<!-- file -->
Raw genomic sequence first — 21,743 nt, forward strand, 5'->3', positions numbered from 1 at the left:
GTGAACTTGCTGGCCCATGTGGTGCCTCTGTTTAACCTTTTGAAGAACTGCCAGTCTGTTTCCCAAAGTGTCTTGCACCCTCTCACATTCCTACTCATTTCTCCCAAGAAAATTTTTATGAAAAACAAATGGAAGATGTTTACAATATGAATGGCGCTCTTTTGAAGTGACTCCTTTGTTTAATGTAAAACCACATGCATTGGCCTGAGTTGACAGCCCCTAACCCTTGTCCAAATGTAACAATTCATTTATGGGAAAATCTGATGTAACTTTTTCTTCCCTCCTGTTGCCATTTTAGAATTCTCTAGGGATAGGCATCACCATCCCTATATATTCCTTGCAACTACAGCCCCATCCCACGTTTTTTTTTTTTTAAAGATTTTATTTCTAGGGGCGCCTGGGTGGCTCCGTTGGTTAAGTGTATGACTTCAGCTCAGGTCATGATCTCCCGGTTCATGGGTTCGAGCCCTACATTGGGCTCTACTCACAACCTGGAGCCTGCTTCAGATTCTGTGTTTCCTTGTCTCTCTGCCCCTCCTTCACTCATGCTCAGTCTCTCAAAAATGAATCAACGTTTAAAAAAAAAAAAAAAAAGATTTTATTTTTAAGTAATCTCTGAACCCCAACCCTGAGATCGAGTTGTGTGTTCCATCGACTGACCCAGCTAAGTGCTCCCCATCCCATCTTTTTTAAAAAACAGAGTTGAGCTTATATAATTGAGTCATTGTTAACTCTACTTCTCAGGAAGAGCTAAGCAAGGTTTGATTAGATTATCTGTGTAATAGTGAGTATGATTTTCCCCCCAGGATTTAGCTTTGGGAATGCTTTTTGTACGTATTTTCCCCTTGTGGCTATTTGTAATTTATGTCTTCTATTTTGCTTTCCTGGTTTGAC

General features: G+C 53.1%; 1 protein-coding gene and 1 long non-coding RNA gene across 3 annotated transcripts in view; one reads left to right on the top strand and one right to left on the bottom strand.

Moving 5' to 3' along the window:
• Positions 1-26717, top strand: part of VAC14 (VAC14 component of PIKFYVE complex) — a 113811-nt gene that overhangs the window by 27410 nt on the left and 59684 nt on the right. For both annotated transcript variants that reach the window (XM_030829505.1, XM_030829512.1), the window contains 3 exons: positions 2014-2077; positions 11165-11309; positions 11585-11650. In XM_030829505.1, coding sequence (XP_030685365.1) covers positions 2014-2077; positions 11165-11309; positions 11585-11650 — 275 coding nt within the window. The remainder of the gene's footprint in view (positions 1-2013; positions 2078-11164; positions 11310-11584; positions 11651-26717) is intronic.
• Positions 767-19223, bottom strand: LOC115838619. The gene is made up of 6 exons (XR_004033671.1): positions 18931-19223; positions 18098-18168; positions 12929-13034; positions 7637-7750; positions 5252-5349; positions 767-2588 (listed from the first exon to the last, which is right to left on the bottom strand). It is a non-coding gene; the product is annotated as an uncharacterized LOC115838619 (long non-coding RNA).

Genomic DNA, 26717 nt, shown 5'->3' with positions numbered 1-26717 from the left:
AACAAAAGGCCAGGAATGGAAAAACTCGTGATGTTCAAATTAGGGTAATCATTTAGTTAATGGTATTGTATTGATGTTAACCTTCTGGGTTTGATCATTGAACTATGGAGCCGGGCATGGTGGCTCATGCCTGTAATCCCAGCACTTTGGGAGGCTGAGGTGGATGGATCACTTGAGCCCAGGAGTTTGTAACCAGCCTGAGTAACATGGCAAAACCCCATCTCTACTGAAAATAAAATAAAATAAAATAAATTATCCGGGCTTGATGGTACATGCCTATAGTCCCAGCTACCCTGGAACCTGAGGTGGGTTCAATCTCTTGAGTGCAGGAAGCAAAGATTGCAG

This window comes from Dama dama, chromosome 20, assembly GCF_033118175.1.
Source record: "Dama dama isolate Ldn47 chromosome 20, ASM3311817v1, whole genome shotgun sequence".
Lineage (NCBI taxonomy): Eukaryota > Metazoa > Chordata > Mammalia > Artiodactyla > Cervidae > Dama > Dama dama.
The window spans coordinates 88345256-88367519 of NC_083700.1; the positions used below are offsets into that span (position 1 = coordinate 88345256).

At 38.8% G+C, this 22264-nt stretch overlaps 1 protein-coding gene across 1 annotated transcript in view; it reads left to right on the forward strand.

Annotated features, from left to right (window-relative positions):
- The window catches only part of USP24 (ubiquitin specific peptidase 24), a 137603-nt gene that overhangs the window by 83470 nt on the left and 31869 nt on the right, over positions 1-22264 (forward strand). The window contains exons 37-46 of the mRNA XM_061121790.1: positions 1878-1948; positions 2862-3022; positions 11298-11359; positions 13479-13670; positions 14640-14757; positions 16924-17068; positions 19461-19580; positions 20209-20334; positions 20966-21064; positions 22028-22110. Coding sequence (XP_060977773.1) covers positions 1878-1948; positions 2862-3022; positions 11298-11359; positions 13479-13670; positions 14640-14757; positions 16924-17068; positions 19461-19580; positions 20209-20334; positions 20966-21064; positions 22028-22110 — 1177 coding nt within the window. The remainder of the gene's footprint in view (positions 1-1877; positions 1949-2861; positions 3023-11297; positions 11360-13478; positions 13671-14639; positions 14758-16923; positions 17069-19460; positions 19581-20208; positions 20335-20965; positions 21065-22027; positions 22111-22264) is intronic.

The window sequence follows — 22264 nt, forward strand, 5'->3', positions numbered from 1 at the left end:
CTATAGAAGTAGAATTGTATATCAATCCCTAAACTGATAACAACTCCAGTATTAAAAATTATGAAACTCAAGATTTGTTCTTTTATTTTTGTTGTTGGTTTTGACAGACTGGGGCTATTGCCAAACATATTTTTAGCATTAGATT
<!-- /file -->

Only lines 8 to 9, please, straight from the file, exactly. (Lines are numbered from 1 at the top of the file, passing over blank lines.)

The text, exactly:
AACAAAAGGCCAGGAATGGAAAAACTCGTGATGTTCAAATTAGGGTAATCATTTAGTTAATGGTATTGTATTGATGTTAACCTTCTGGGTTTGATCATTGAACTATGGAGCCGGGCATGGTGGCTCATGCCTGTAATCCCAGCACTTTGGGAGGCTGAGGTGGATGGATCACTTGAGCCCAGGAGTTTGTAACCAGCCTGAGTAACATGGCAAAACCCCATCTCTACTGAAAATAAAATAAAATAAAATAAATTATCCGGGCTTGATGGTACATGCCTATAGTCCCAGCTACCCTGGAACCTGAGGTGGGTTCAATCTCTTGAGTGCAGGAAGCAAAGATTGCAG

This window comes from Dama dama, chromosome 20, assembly GCF_033118175.1.